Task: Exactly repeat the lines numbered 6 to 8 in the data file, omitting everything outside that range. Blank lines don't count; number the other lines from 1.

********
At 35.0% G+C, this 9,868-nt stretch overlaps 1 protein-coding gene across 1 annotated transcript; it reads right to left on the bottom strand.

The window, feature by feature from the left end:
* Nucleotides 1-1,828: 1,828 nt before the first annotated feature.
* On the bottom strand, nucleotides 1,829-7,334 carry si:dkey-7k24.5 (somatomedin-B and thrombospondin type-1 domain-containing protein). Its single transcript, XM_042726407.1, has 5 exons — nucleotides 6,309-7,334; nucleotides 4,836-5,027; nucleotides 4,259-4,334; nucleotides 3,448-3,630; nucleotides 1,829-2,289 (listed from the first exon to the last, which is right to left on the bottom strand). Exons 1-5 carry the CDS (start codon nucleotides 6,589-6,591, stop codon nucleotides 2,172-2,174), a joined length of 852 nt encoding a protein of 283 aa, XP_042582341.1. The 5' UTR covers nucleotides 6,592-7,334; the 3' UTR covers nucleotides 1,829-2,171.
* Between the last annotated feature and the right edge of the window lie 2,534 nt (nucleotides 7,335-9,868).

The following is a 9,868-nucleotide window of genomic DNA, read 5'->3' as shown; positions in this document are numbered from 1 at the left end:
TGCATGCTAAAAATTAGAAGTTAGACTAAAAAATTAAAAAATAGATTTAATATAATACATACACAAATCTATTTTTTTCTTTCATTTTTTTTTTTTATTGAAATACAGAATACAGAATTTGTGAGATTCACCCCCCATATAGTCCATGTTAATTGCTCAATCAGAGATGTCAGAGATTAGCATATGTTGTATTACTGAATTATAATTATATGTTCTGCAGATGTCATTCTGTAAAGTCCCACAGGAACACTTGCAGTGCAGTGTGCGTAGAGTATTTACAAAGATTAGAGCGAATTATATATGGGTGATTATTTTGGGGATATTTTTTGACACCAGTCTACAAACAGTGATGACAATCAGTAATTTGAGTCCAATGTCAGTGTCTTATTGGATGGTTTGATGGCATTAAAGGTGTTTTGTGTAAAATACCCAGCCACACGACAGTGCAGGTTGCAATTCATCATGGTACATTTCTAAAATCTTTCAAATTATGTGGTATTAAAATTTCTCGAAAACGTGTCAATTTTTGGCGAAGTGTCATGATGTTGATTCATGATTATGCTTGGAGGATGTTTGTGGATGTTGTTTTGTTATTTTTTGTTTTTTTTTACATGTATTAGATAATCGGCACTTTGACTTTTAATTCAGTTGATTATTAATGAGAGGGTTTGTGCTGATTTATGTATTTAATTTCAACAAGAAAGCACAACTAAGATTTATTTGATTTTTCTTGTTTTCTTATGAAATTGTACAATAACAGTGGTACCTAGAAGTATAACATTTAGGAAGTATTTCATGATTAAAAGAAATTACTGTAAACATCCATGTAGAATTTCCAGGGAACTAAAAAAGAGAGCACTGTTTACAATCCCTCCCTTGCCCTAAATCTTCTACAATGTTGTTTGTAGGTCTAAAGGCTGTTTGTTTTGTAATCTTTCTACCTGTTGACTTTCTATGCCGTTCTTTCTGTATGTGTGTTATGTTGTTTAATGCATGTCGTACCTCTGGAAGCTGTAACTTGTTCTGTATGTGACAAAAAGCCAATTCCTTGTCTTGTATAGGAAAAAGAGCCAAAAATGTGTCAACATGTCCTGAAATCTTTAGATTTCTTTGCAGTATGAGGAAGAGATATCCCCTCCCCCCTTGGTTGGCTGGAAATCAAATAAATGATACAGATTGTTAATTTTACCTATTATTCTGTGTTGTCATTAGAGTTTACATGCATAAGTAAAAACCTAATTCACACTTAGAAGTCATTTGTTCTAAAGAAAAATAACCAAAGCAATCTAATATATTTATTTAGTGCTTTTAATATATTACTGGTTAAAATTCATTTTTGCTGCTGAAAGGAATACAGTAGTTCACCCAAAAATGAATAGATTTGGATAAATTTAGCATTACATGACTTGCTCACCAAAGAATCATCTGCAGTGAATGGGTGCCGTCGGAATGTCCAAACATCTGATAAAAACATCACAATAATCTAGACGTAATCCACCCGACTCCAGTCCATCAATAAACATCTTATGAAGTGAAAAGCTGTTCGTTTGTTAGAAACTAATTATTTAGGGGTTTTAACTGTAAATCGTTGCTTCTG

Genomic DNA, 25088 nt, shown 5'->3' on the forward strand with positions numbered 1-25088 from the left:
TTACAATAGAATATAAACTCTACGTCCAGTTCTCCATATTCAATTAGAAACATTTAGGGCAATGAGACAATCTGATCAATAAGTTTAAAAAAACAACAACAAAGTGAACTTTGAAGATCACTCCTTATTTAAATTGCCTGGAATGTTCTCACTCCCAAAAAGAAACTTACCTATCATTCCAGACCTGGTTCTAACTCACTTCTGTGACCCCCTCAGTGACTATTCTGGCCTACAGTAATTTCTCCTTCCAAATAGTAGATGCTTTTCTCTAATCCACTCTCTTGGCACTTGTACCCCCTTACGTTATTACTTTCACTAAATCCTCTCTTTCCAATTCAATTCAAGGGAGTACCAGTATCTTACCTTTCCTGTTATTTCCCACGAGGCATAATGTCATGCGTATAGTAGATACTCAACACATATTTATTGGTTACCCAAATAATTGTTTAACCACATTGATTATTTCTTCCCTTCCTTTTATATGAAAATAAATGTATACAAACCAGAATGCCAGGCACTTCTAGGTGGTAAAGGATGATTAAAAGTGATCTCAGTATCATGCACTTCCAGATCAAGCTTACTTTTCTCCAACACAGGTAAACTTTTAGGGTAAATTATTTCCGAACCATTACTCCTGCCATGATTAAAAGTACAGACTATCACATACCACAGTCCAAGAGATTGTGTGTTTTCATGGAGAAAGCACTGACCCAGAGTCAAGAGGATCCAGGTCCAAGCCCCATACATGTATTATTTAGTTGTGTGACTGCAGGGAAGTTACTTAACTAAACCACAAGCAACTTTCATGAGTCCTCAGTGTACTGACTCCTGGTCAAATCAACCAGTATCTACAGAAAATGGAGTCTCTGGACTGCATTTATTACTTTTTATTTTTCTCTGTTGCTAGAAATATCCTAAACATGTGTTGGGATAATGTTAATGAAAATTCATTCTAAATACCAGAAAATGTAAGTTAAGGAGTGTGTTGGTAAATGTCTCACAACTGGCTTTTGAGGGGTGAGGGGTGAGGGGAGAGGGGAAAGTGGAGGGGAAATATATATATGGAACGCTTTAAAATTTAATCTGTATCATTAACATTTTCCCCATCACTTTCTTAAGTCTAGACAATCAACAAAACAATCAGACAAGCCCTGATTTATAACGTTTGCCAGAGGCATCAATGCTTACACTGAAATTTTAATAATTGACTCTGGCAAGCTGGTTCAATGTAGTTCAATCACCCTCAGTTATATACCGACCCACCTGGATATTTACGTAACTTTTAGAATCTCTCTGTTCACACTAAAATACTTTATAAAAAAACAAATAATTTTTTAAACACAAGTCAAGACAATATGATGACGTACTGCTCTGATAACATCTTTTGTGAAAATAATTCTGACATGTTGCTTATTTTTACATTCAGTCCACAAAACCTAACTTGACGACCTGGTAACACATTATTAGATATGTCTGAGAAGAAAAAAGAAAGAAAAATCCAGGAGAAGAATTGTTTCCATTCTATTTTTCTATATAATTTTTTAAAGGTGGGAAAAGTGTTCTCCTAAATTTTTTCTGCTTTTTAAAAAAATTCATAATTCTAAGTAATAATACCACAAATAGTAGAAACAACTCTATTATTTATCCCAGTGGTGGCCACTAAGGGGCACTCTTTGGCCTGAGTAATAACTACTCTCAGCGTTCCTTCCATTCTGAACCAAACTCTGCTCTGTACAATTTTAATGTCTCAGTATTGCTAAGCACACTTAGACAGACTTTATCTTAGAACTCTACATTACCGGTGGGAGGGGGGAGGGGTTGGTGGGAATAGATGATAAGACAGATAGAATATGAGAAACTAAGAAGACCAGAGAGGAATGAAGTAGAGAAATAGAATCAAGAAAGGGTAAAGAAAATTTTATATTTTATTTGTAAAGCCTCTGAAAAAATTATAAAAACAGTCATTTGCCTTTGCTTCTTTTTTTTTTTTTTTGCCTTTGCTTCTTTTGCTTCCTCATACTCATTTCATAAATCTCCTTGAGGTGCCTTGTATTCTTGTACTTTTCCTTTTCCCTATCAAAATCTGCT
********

The following is a 9,868-nucleotide window of genomic DNA, read 5'->3' as shown; positions in this document are numbered from 1 at the left end:
TGCATGCTAAAAATTAGAAGTTAGACTAAAAAATTAAAAAATAGATTTAATATAATACATACACAAATCTATTTTTTTCTTTCATTTTTTTTTTTTATTGAAATACAGAATACAGAATTTGTGAGATTCACCCCCCATATAGTCCATGTTAATTGCTCAATCAGAGATGTCAGAGATTAGCATATGTTGTATTACTGAATTATAATTATATGTTCTGCAGATGTCATTCTGTAAAGTCCCACAGGAACACTTGCAGTGCAGTGTGCGTAGAGTATTTACAAAGATTAGAGCGAATTATATATGGGTGATTATTTTGGGGATATTTTTTGACACCAGTCTACAAACAGTGATGACAATCAGTAATTTGAGTCCAATGTCAGTGTCTTATTGGATGGTTTGATGGCATTAAAGGTGTTTTGTGTAAAATACCCAGCCACACGACAGTGCAGGTTGCAATTCATCATGGTACATTTCTAAAATCTTTCAAATTATGTGGTATTAAAATTTCTCGAAAACGTGTCAATTTTTGGCGAAGTGTCATGATGTTGATTCATGATTATGCTTGGAGGATGTTTGTGGATGTTGTTTTGTTATTTTTTGTTTTTTTTTACATGTATTAGATAATCGGCACTTTGACTTTTAATTCAGTTGATTATTAATGAGAGGGTTTGTGCTGATTTATGTATTTAATTTCAACAAGAAAGCACAACTAAGATTTATTTGATTTTTCTTGTTTTCTTATGAAATTGTACAATAACAGTGGTACCTAGAAGTATAACATTTAGGAAGTATTTCATGATTAAAAGAAATTACTGTAAACATCCATGTAGAATTTCCAGGGAACTAAAAAAGAGAGCACTGTTTACAATCCCTCCCTTGCCCTAAATCTTCTACAATGTTGTTTGTAGGTCTAAAGGCTGTTTGTTTTGTAATCTTTCTACCTGTTGACTTTCTATGCCGTTCTTTCTGTATGTGTGTTATGTTGTTTAATGCATGTCGTACCTCTGGAAGCTGTAACTTGTTCTGTATGTGACAAAAAGCCAATTCCTTGTCTTGTATAGGAAAAAGAGCCAAAAATGTGTCAACATGTCCTGAAATCTTTAGATTTCTTTGCAGTATGAGGAAGAGATATCCCCTCCCCCCTTGGTTGGCTGGAAATCAAATAAATGATACAGATTGTTAATTTTACCTATTATTCTGTGTTGTCATTAGAGTTTACATGCATAAGTAAAAACCTAATTCACACTTAGAAGTCATTTGTTCTAAAGAAAAATAACCAAAGCAATCTAATATATTTATTTAGTGCTTTTAATATATTACTGGTTAAAATTCATTTTTGCTGCTGAAAGGAATACAGTAGTTCACCCAAAAATGAATAGATTTGGATAAATTTAGCATTACATGACTTGCTCACCAAAGAATCATCTGCAGTGAATGGGTGCCGTCGGAATGTCCAAACATCTGATAAAAACATCACAATAATCTAGACGTAATCCACCCGACTCCAGTCCATCAATAAACATCTTATGAAGTGAAAAGCTGTTCGTTTGTTAGAAACTAATTATTTAGGGGTTTTAACTGTAAATCGTTGCTTCTG

Genomic DNA, 25088 nt, shown 5'->3' on the forward strand with positions numbered 1-25088 from the left: